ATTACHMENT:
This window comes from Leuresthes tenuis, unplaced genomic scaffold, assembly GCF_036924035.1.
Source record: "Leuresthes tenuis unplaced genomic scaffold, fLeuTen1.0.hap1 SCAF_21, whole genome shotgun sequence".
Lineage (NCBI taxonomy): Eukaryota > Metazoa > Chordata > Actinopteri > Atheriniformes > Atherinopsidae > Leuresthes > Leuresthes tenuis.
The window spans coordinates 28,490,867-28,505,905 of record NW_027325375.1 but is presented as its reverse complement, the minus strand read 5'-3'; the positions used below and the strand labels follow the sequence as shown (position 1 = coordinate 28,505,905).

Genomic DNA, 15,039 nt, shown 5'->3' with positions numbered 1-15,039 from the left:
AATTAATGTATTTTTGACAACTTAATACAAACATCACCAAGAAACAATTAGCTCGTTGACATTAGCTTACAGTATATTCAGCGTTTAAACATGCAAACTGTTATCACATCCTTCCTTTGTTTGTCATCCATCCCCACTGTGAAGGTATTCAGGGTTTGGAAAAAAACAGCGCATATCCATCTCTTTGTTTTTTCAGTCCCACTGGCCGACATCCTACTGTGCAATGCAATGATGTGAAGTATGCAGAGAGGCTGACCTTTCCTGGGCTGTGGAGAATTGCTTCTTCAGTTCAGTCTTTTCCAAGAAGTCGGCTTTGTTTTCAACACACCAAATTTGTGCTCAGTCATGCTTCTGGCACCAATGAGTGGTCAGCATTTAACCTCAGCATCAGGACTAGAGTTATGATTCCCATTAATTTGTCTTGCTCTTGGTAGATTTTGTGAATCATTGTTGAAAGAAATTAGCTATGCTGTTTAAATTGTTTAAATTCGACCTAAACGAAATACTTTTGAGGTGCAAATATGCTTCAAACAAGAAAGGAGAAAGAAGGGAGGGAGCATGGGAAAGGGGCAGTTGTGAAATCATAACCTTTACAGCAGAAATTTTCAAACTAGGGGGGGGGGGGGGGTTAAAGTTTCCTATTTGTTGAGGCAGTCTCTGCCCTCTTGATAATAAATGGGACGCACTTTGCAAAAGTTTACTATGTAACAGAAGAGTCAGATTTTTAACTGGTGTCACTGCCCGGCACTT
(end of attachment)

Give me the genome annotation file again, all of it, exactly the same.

This window comes from Leuresthes tenuis, unplaced genomic scaffold, assembly GCF_036924035.1.
Source record: "Leuresthes tenuis unplaced genomic scaffold, fLeuTen1.0.hap1 SCAF_21, whole genome shotgun sequence".
Lineage (NCBI taxonomy): Eukaryota > Metazoa > Chordata > Actinopteri > Atheriniformes > Atherinopsidae > Leuresthes > Leuresthes tenuis.
The window spans coordinates 28,490,867-28,505,905 of record NW_027325375.1 but is presented as its reverse complement, the minus strand read 5'-3'; the positions used below and the strand labels follow the sequence as shown (position 1 = coordinate 28,505,905).

Genomic DNA, 15,039 nt, shown 5'->3' with positions numbered 1-15,039 from the left:
AATTAATGTATTTTTGACAACTTAATACAAACATCACCAAGAAACAATTAGCTCGTTGACATTAGCTTACAGTATATTCAGCGTTTAAACATGCAAACTGTTATCACATCCTTCCTTTGTTTGTCATCCATCCCCACTGTGAAGGTATTCAGGGTTTGGAAAAAAACAGCGCATATCCATCTCTTTGTTTTTTCAGTCCCACTGGCCGACATCCTACTGTGCAATGCAATGATGTGAAGTATGCAGAGAGGCTGACCTTTCCTGGGCTGTGGAGAATTGCTTCTTCAGTTCAGTCTTTTCCAAGAAGTCGGCTTTGTTTTCAACACACCAAATTTGTGCTCAGTCATGCTTCTGGCACCAATGAGTGGTCAGCATTTAACCTCAGCATCAGGACTAGAGTTATGATTCCCATTAATTTGTCTTGCTCTTGGTAGATTTTGTGAATCATTGTTGAAAGAAATTAGCTATGCTGTTTAAATTGTTTAAATTCGACCTAAACGAAATACTTTTGAGGTGCAAATATGCTTCAAACAAGAAAGGAGAAAGAAGGGAGGGAGCATGGGAAAGGGGCAGTTGTGAAATCATAACCTTTACAGCAGAAATTTTCAAACTAGGGGGGGGGGGGGGGTTAAAGTTTCCTATTTGTTGAGGCAGTCTCTGCCCTCTTGATAATAAATGGGACGCACTTTGCAAAAGTTTACTATGTAACAGAAGAGTCAGATTTTTAACTGGTGTCACTGCCCGGCACTT